Lone Hummelshøj

Lone Hummelshøj

Heather Guidone:

 

It is my absolute pleasure to introduce my friend and colleague, Lone Hummelshøj. Some of you may know her as the Editor in Chief of Endometriosis.org, others may know her as the Secretary-General of the World Endo Society and Chief Executive of the World Endometriosis Research Foundation. And with that, I would like to introduce and turn the floor to Lone.

 

Lone Hummelshøj:

 

Thank you very much for this kind introduction. Good morning ladies and gentlemen. I would like to start off by thanking Tamer Seckin for inviting me to participate and contribute to this session. This is the second time that the foundation has this one-day symposium and it is going really well and I think it is going to be even better than last year. So, well done and thank you very much for everything you do Tamer.

 

So, sex in the morning, huh? In a paper that we had published last month in Reproductive Sciences we described endometriosis as a 3D syndrome; talking about dysmenorrhea, which is effectively measured by the loss of productivity and the amount of bed rest that a woman may have to take when she has painful periods, dysparunia, which is measured by the limitation of sexual activity and dyschesia, which is measured by the frequency of that particular complaint. What we are going to be talking about for the next five or ten minutes is sexual activity.

 

Did you know that the World Health Organization actually has classified having a satisfying sex life as a human right? In their Geneva Convention in 2002 they state that “Reproductive health implies that people are able to have a satisfying and safe sex life and that they have the capacity to reproduce and the freedom to decide if, when and how often to do so”. In fact if we move on with reproductive health since human reproduction generally requires sexual activity, sexual rights are closely linked to reproductive rights. When they are defining sexual rights then that is the right to embrace human rights that are already recognized in national laws. They include the rights of all persons to pursue a satisfying, safe and pleasurable sex life. However, that is not necessarily so for all women with endometriosis.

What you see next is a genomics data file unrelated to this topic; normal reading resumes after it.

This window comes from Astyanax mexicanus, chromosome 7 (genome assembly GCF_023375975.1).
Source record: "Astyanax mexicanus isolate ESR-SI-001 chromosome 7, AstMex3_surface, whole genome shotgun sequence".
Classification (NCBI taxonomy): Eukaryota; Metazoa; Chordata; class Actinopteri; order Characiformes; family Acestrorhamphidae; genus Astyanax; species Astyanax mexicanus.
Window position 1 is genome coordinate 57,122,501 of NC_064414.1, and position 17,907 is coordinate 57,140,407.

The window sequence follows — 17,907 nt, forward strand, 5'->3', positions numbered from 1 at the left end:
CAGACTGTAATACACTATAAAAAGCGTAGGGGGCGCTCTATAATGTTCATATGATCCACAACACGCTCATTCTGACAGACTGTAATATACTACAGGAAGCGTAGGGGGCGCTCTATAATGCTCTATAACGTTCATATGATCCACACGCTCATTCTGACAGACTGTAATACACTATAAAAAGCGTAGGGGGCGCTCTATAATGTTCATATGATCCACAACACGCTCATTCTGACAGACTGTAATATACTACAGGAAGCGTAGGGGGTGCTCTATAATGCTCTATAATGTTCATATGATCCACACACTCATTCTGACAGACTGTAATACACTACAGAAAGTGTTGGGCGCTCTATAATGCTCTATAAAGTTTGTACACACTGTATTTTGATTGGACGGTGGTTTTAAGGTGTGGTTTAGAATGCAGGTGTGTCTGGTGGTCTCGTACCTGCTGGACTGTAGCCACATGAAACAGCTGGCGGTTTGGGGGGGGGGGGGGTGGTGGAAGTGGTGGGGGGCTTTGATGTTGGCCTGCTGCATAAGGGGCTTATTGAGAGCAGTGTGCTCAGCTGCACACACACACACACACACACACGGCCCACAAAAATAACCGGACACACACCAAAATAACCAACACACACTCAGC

The impact of dysparunia can affect a woman’s psychological well-being, her body image, her self-esteem and her relationships. I want to dwell for a moment just on the body image and self-esteem. Can you imagine women with endometriosis every month they have their period, they are bombarded with advertising telling them to have a happy period! In fact if you go onto this website you can wish your friends a happy period too! There are happiness tips of the day. Can you imagine how women with endometriosis feel when they see advertising like this on a day-to-day basis? When it comes to sex I just picked up four glossy magazines that are published this month and it is all about sex and love. There are even bedroom blogs, sex advice, and 77 sex positions in 77 days. I do not think a lot of women with endometriosis who have dysparunia are up for a sex romp for 77 days in a row. Sex in Relationships. 101Ways to Have the Best Sex of Your Life. And it goes on, except I must admit of course that I am one of the many women who actually do have the odd daydream of Colin Firth as Mr. Darcy but that is a separate topic.

 

So, all of this of course is affecting this woman’s relationships as Professor Gomel also alluded to right before me. I found this cartoon in an English newspaper last year where the man says to the woman, “You have the worst periods of any woman I’ve ever met. All the pain, the crying, the sleeplessness. It’s awful. I’ve been really unlucky.” So apart from that being a tad insensitive it is unlucky if a couple do actually have problems with their sex lives.